How We Should Be Eating as We Age

By Christa Banister

Health and wellness information can be frustrating and confusing. One week, coffee is good. The next, it’s an absolute no-no. Ditto for red meat, bread, and dairy products which may or may not be healthy depending on the latest study. Adding to the mayhem is the multibillion-dollar diet industry with seemingly endless regimens endorsed by experts of all kinds: keto, gluten-free, low-fat, high-fat, carb-forward, carb-adverse, intermittent fasting.

Yet, despite all the ways to “get thin fast,” obesity is at epidemic proportions, according to Healthline.com. It’s no wonder why so many people struggle with healthy eating. And as we age, these decisions become even more important. There are numerous benefits of eating healthy for older adults, and the good news is that the best approach isn’t the latest fad. It’s one that’s sensible and never goes out of style.

Different Body, Different Needs

With an emphasis on more nutrient density and not labeling foods “good” or “bad,” the approach is to make better choices that are proven to bolster mental health, lessen symptoms of depression, and provide fuel for a healthy body.

Meadows Senior Fellow and registered dietician Kristin Kirkpatrick addresses the fuzzy nature of nutrition and how a back-to-basics approach tends to be “the best one.”

“Real food is something found in nature, fed from nature, and will eventually rot,” Kirkpatrick says. “So, if you do nothing but eat real food 90% of the time, you’re going to be pretty good.”

With an emphasis on more nutrient density and not labeling foods “good” or “bad,” the approach is to make better choices that are proven to bolster mental health, lessen symptoms of depression, and provide fuel for a healthy body.

What exactly does healthy eating as we age look like? Eating enough protein to prevent the loss of lean muscle mass. Incorporating more whole grains. Opting for more fruits and vegetables rather than foods with added sugar, saturated fat, and sodium, according to the US Department of Health and Human Services. In short, healthy eating is a commonsense approach that favors real food over its processed counterparts.

As our bodies age, healthy eating for older adults requires specialized nutritional needs for optimum performance, which is why it’s important to eat healthy as you get older. Staying hydrated, which helps with digestion, is vital as the usual sensation of thirst declines. Your body’s ability to absorb vitamin B12 commonly lessens with each birthday too, which plays an essential role in nerve function. Choosing foods like fruit and whole grains found in oatmeal that are fiber-rich promotes feeling full and fends off colon- and bowel-related discomfort, according to the National Institute on Aging.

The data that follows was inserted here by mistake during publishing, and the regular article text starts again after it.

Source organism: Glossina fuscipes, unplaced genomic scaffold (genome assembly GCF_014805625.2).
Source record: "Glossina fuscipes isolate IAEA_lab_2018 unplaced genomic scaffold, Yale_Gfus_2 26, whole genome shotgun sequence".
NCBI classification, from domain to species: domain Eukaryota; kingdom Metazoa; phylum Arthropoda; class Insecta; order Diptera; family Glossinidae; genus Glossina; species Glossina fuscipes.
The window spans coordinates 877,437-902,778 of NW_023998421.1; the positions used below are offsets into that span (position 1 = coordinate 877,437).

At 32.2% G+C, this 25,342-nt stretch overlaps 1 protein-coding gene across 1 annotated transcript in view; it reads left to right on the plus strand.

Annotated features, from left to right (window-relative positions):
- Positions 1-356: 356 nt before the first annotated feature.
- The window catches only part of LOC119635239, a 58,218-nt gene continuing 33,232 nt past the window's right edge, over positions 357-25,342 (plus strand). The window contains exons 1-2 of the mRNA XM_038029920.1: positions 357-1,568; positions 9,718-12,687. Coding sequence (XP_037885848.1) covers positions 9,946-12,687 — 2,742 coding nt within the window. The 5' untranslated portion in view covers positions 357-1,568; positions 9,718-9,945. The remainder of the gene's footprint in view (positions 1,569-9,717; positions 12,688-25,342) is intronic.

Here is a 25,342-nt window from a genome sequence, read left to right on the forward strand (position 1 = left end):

Another building block of healthy eating as we age is incorporating healthy oils into your diet. Whether it’s from peanut butter, avocado, or olive oil, a daily allowance of five to eight teaspoons provides energy, vitamin E that supports heart health, and help in absorbing vitamins.

healthy eating meal prep

With Good Habits Comes Freedom

So much of healthy eating as we age boils down to choices: Selecting colorful, nutrient-rich food that is fresh as opposed to processed. Learning to read and understand nutritional labels and steering clear of clever marketing ploys can help too, says Foodoverknives.com.

You can also set yourself up for success by learning how to prepare fresh, simple meals at home.

You can also set yourself up for success by learning how to prepare fresh, simple meals at home. With today’s technological advances that combine artificial intelligence and nutrition, this process can be streamlined by customizing nutrition to your specific medical conditions.

But even with health taking precedence, Kirkpatrick knows that a life without the occasional slice of pizza or scoop of ice cream isn’t sustainable. If anything, it often leads to a full-on binge that can lead to a pattern of unhealthy choices.

And that’s where making good decisions the majority of the time and not labeling foods “good” or “bad” comes into play. It provides the freedom to enjoy your favorite treats every now and then.

Taking Care of Yourself

As you establish good habits over time, you will ultimately return to the foods that are best for your body and long-term health. By avoiding gimmicky diets and making a commitment to your health, it should become second nature as you embrace the benefits of eating healthy for older adults.

If you or someone you love is specifically struggling with mental health or addiction, regardless of your age, we at The Meadows Malibu can help. We understand that an essential part of the healing process is to focus on taking care of your body through nutrient-rich foods that nourish, replenish, and help heal. In addition to enjoying the delicious creations by our on-site private chefs, you will learn how to prepare healthy meals that will help you thrive once you return home.

For more information or to start your journey to wellness, contact us today.